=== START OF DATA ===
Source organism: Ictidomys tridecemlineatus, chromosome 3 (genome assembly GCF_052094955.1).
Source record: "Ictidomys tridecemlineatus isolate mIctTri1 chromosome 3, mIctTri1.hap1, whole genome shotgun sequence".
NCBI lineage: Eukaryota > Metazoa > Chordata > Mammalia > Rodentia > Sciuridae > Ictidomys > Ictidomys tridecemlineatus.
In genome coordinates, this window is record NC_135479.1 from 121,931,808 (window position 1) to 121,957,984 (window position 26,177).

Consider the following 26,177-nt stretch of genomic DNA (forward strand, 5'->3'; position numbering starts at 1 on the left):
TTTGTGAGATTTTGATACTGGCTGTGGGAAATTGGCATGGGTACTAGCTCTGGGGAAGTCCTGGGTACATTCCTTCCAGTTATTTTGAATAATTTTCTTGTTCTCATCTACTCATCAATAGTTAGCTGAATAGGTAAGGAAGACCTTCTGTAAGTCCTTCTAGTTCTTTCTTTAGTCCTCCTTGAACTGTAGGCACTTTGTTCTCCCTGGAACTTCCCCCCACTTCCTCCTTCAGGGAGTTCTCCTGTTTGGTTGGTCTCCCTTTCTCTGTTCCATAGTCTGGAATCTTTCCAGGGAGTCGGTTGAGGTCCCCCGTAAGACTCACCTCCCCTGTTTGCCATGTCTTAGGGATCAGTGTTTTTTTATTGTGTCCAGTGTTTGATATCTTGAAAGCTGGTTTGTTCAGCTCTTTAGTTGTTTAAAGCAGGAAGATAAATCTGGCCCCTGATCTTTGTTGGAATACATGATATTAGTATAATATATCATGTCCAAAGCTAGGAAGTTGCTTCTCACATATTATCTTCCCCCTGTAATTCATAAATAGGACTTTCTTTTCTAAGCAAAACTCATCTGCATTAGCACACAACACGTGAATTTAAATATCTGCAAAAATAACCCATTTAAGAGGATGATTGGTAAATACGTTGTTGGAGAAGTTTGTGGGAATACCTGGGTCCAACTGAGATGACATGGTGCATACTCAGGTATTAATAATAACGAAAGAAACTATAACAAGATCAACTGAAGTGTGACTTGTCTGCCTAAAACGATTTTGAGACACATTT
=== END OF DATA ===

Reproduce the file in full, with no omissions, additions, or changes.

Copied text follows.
Source organism: Ictidomys tridecemlineatus, chromosome 3 (genome assembly GCF_052094955.1).
Source record: "Ictidomys tridecemlineatus isolate mIctTri1 chromosome 3, mIctTri1.hap1, whole genome shotgun sequence".
NCBI lineage: Eukaryota > Metazoa > Chordata > Mammalia > Rodentia > Sciuridae > Ictidomys > Ictidomys tridecemlineatus.
In genome coordinates, this window is record NC_135479.1 from 121,931,808 (window position 1) to 121,957,984 (window position 26,177).

Consider the following 26,177-nt stretch of genomic DNA (forward strand, 5'->3'; position numbering starts at 1 on the left):
TTTGTGAGATTTTGATACTGGCTGTGGGAAATTGGCATGGGTACTAGCTCTGGGGAAGTCCTGGGTACATTCCTTCCAGTTATTTTGAATAATTTTCTTGTTCTCATCTACTCATCAATAGTTAGCTGAATAGGTAAGGAAGACCTTCTGTAAGTCCTTCTAGTTCTTTCTTTAGTCCTCCTTGAACTGTAGGCACTTTGTTCTCCCTGGAACTTCCCCCCACTTCCTCCTTCAGGGAGTTCTCCTGTTTGGTTGGTCTCCCTTTCTCTGTTCCATAGTCTGGAATCTTTCCAGGGAGTCGGTTGAGGTCCCCCGTAAGACTCACCTCCCCTGTTTGCCATGTCTTAGGGATCAGTGTTTTTTTATTGTGTCCAGTGTTTGATATCTTGAAAGCTGGTTTGTTCAGCTCTTTAGTTGTTTAAAGCAGGAAGATAAATCTGGCCCCTGATCTTTGTTGGAATACATGATATTAGTATAATATATCATGTCCAAAGCTAGGAAGTTGCTTCTCACATATTATCTTCCCCCTGTAATTCATAAATAGGACTTTCTTTTCTAAGCAAAACTCATCTGCATTAGCACACAACACGTGAATTTAAATATCTGCAAAAATAACCCATTTAAGAGGATGATTGGTAAATACGTTGTTGGAGAAGTTTGTGGGAATACCTGGGTCCAACTGAGATGACATGGTGCATACTCAGGTATTAATAATAACGAAAGAAACTATAACAAGATCAACTGAAGTGTGACTTGTCTGCCTAAAACGATTTTGAGACACATTT